European sanctions hit Russian liquefied natural gas for the first time

The European Union has agreed to a new round of economic sanctions against Russian individuals and companies, the Belgian government said on Thursday. In particular, they include measures aimed at squeezing Russia's profits from the sale of liquefied natural gas to EU members.

Most EU countries stopped importing natural gas arriving by pipeline from Russia soon after the full-scale invasion of Ukraine in February 2022. But the bloc had refrained from launching formal sanctions against the imports of Russian gas, leading many EU countries to purchase LNG from Russia, which arrives by ship.

The latest action includes measures against imports of Russian LNG passing through EU ports to other countries, known as transshipments, said a senior EU diplomat familiar with the deal who spoke on condition of anonymity because the Sanctions still require formal approval. .

“This package provides new targeted measures and maximizes the impact of existing sanctions by filling gaps,” the Belgian government, which holds the rotating presidency of the Council of Europe, said on social media platform X.

European Union countries imported 40% of their gas from Russia before the invasion, most of which arrived overland or under water via pipelines. EU leaders banned oil and coal imports from Russia months after the invasion but allowed gas imports to continue, bowing to pressure from some countries, notably Hungary, which has strong ties to Moscow .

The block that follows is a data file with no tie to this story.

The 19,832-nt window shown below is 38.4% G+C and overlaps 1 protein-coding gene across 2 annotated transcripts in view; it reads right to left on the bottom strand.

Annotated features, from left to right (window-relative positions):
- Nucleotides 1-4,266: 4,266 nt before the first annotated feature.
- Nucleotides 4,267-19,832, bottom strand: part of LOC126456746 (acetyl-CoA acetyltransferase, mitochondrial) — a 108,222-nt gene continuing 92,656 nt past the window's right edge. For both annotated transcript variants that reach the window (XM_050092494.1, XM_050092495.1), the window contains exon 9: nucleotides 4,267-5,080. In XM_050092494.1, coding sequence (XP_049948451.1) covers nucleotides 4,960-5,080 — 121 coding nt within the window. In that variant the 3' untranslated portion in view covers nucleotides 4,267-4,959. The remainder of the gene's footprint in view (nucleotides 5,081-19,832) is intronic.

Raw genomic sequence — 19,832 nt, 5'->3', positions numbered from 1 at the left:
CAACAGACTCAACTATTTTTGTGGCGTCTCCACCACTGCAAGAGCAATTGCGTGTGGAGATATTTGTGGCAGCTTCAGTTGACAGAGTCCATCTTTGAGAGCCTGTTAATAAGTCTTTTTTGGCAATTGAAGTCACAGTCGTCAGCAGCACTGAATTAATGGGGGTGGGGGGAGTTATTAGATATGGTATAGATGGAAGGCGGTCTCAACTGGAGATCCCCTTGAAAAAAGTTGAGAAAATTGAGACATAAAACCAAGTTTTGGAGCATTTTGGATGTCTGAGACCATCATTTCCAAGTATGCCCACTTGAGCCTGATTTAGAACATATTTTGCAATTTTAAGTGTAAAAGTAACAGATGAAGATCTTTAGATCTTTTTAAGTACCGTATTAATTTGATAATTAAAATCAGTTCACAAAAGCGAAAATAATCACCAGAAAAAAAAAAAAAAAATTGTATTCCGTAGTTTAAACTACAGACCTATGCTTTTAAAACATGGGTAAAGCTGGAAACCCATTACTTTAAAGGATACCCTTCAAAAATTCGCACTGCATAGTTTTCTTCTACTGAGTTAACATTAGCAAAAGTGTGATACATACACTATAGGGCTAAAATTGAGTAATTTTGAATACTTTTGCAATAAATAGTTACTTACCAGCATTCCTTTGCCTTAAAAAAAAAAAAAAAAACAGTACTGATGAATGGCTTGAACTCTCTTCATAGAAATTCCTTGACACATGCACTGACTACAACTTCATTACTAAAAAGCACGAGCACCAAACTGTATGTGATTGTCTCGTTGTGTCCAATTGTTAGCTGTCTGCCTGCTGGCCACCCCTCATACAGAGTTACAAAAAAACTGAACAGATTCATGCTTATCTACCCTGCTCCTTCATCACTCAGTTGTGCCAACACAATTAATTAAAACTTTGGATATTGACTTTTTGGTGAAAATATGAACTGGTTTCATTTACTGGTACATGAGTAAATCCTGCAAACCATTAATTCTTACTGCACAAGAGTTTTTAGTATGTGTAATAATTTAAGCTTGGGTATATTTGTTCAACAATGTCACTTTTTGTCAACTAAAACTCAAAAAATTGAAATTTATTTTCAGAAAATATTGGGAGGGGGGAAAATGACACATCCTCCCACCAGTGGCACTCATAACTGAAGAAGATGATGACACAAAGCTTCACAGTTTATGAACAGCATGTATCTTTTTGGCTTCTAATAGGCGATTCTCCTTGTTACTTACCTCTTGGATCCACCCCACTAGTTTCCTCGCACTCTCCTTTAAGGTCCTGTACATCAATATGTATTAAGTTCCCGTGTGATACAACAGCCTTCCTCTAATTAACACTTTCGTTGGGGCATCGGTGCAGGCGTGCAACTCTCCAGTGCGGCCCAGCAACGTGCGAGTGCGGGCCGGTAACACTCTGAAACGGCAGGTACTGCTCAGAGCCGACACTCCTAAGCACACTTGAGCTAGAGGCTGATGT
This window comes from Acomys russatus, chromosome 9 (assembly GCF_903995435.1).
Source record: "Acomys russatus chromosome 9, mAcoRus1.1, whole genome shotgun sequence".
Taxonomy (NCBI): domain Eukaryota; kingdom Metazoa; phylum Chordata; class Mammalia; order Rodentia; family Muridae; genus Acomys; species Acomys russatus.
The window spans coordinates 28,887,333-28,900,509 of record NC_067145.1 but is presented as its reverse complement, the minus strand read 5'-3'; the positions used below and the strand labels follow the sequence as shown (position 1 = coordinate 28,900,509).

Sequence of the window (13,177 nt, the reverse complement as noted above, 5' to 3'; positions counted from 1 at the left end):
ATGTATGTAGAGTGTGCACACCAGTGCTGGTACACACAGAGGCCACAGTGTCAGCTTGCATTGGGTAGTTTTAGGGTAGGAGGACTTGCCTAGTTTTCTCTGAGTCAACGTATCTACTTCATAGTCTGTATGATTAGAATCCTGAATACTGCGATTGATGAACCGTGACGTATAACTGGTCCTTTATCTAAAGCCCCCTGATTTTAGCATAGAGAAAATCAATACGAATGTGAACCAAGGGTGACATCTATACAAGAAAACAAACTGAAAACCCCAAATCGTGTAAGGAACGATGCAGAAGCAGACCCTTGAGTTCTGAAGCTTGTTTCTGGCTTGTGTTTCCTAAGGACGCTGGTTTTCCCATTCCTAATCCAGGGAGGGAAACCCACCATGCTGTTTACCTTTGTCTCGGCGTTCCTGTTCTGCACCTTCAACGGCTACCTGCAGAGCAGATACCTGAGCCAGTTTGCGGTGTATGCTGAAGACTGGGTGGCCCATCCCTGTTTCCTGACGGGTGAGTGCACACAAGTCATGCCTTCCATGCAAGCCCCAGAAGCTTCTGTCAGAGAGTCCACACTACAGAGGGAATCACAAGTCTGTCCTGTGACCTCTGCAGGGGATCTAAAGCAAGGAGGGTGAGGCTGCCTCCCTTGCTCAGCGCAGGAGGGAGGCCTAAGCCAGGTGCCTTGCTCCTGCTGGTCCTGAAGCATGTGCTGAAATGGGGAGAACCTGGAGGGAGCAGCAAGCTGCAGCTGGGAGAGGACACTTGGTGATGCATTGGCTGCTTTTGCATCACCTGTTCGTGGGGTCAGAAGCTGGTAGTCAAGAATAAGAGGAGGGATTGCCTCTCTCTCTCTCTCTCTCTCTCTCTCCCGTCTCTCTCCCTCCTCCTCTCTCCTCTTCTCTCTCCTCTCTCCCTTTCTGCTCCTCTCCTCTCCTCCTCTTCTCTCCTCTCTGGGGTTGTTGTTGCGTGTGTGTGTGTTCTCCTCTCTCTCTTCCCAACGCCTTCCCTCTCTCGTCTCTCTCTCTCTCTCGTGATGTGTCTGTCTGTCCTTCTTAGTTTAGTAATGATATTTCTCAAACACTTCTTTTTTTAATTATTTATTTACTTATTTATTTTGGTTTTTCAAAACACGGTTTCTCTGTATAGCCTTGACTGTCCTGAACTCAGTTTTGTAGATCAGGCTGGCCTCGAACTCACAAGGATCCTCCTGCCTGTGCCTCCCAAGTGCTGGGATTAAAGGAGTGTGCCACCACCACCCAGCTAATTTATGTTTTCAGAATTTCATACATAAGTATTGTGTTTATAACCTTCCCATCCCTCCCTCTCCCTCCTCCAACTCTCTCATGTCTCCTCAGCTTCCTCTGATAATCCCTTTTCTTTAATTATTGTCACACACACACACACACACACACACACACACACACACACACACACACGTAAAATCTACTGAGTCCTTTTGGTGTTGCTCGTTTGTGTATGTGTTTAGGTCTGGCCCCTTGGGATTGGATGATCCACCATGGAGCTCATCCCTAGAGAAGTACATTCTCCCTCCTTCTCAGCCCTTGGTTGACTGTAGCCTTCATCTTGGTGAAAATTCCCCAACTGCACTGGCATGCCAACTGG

Pipeline imports have fallen substantially since 2022, but LNG imports, especially to Belgium, France and Spain, have increased, making the European Union the largest buyer of Russian LNG Russia exported 41 to 45 billion cubic meters of LNG per year from 2021 to 2023, and about half of that ended up in Europe, according to Columbia University's Center on Global Energy Policy.

Ursula von der Leyen, president of the European Commission, the EU's executive branch, welcomed the deal, which also includes measures focusing on financial messaging services and restrictions on exports of goods and technologies that can be used for civilian products or military, in an effort to prevent them from reaching Russia via intermediate countries.

The European Union has fought to prevent such goods from passing through countries not affected by sanctions, allowing them to reach Russia.

“This hard-hitting package will further deny Russia access to key technologies,” von der Leyen said. “This will deprive Russia of additional energy revenue. And deal with Putin's shadow fleet and shadow banking network abroad.”

The latest measures were agreed by EU ambassadors after weeks of discussions, as countries worked to protect their national interests. The rules should come into force as early as next week.

Overall, the measures will add an additional 100 Russian people and entities to the list of those affected by European sanctions, bringing the overall number to 2,200, European diplomats said.

Matina Stevis-Gridneff contributed a report from Brussels.

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